Glimpsing Digital Publishing’s Future at Codex Hackathon at MIT

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integrates with Spotify and allows users to collaboratively create music playlists for books.

Watkins was encouraged by how many young people he saw at the hackathon who are passionate about books. There’s an unfounded stereotype that young people are “buried in their phones” and don’t read as much as their elders, he said. He wants younger generations to keep reading, “but take it into the next generation of technology.”

“A lot of these [Codex] projects you can put out in the wild and just see if they can catch on,” Watkins continued. But that will be the biggest challenge for the ideas born at Codex, he said—grabbing (and keeping) the attention of a lot of users.

Here are five projects that stood out to me:

—LitCity: This app aims to create ways for readers to engage more deeply with books, through real-world experiences in places that have meaningful connections to literature. The LitCity team pitched it as a way for tourists to explore new cities. Users could search for authors who are from that city or have done work there, and then visit sites that were featured in their books or have ties to the authors’ lives.

—Readmember: People consume so many articles online that it can be challenging to keep track of them all. Readmember’s app tries to make their online reading habits more efficient.

Users create a profile page that compiles a list of articles they’ve read, similar to an activity feed on Facebook. More importantly, the software tracks a person’s reading stats, including the number of articles read, time spent reading, the rate of how often the person reads articles to the end, which publisher he or she reads most often, and his or her favorite genre. Readmember could become a social network, allowing users to share their reading stats, follow other readers, and receive personal recommendations.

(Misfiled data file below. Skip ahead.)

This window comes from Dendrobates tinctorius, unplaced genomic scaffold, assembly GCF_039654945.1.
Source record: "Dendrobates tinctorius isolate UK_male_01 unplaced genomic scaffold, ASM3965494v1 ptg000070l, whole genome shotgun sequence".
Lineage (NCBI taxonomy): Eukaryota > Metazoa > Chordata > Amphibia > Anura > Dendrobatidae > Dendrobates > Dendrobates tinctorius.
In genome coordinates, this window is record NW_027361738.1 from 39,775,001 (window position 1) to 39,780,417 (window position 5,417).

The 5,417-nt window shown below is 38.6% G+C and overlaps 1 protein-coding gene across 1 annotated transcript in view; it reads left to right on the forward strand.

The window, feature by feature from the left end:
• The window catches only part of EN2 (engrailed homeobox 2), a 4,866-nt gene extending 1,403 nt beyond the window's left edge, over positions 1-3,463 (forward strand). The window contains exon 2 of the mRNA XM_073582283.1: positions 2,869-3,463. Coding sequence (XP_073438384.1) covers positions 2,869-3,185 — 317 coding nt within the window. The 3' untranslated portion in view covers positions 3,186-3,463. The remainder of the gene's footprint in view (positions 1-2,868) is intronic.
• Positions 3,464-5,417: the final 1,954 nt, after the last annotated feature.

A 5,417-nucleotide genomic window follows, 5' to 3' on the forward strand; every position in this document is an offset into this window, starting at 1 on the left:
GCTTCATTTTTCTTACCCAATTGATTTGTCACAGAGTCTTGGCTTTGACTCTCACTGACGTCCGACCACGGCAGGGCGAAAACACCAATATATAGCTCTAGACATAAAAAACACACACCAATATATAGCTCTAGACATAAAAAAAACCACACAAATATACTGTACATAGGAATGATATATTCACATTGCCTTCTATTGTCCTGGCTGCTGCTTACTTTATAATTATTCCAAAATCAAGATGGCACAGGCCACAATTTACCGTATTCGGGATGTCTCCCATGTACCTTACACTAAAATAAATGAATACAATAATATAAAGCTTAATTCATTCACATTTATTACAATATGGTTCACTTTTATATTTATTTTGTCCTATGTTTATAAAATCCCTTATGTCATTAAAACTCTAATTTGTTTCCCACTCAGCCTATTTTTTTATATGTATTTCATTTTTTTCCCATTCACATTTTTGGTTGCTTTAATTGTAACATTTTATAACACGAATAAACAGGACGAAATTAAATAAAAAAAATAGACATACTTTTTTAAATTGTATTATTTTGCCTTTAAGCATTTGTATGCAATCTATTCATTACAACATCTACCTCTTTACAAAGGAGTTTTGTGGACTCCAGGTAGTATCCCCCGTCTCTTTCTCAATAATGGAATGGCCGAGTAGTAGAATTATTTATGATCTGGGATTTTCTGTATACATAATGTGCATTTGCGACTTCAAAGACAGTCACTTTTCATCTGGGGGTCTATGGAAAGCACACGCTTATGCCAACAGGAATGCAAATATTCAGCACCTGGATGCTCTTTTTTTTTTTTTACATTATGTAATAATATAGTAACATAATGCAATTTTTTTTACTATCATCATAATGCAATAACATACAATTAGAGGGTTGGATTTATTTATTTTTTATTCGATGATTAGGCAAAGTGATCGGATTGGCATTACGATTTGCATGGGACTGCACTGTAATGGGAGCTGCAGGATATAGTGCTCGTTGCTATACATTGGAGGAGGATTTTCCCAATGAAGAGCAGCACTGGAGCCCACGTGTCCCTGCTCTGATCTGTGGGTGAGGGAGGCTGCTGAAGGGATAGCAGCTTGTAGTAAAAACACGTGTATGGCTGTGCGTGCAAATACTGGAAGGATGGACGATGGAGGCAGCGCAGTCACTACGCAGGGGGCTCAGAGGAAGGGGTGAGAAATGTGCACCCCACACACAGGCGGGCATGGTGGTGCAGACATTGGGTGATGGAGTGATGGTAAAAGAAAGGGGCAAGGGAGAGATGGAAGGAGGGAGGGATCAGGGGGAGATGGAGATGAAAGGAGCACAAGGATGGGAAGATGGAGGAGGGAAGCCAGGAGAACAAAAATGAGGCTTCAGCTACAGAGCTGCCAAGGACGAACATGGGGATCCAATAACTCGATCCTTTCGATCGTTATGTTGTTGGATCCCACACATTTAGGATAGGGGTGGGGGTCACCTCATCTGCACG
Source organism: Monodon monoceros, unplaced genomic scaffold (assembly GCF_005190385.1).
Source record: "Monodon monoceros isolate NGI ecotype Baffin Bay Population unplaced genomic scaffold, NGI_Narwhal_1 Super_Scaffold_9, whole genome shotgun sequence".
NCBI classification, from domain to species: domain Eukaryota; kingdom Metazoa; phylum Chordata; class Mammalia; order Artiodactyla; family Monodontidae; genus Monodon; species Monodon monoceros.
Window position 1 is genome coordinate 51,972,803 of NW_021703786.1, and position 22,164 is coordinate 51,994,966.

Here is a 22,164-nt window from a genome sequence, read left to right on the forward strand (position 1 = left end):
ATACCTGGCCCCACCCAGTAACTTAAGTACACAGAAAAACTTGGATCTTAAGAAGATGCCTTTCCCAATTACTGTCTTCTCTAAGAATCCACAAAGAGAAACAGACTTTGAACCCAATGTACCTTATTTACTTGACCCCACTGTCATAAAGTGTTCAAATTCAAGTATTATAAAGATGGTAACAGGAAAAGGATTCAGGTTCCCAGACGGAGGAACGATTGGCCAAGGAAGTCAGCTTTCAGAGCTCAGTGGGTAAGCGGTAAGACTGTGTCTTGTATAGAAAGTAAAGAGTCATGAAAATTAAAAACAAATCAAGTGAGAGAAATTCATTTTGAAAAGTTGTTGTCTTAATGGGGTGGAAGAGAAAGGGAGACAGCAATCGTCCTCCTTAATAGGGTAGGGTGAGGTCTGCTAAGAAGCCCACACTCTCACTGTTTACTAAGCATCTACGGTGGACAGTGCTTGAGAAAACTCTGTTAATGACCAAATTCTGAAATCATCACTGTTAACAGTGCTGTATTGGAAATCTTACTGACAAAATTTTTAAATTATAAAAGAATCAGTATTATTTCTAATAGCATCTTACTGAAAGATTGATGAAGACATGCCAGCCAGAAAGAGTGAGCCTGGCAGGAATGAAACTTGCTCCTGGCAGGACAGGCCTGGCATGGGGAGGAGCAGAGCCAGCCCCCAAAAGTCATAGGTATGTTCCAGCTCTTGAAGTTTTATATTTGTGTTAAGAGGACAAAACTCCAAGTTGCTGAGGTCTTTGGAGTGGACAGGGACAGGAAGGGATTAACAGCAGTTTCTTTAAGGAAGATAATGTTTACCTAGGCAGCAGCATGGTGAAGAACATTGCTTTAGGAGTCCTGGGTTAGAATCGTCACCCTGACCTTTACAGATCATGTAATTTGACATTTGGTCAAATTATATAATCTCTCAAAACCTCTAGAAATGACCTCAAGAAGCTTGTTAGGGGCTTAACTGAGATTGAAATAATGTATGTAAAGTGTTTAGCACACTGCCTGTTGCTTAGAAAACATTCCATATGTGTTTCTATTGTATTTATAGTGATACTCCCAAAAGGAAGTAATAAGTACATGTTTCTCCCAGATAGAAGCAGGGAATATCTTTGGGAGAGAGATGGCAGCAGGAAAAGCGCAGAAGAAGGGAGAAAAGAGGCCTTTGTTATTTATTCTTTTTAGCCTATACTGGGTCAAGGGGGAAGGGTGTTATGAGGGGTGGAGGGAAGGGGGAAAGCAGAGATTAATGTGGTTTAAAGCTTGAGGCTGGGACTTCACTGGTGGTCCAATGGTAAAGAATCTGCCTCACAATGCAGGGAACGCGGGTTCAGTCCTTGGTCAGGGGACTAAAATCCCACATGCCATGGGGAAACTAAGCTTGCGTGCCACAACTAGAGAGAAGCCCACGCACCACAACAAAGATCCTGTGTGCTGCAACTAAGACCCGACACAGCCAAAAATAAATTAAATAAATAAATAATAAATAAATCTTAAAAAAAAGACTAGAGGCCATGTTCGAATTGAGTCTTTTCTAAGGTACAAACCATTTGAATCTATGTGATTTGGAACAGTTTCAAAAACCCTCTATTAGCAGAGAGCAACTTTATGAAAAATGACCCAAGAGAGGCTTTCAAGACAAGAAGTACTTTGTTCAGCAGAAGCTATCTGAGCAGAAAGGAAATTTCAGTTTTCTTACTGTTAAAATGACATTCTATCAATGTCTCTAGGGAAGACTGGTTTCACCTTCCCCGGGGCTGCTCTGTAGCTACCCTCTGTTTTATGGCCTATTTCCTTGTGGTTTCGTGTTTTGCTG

—HippoReader: The software helps simplify complicated text for children and inexperienced readers. It’s currently an extension for the Safari Web browser that scans the core text of a page, like a New York Times article, and searches for less commonly used words that might be difficult for a child or teen to understand; it then replaces those words with plainer synonyms. The software has a slider for setting the reading level.

—Glasnost: This website would create a public record of censorship worldwide by allowing users to log examples of censorship. In order to provide transparency and ensure credibility of the records, Glasnost uses blockchain technology, which means there is a public ledger of activity on the website.

—BorderlessFic: This online platform would let hobbyist fiction writers from around the world post their work and enable its translation into other languages.

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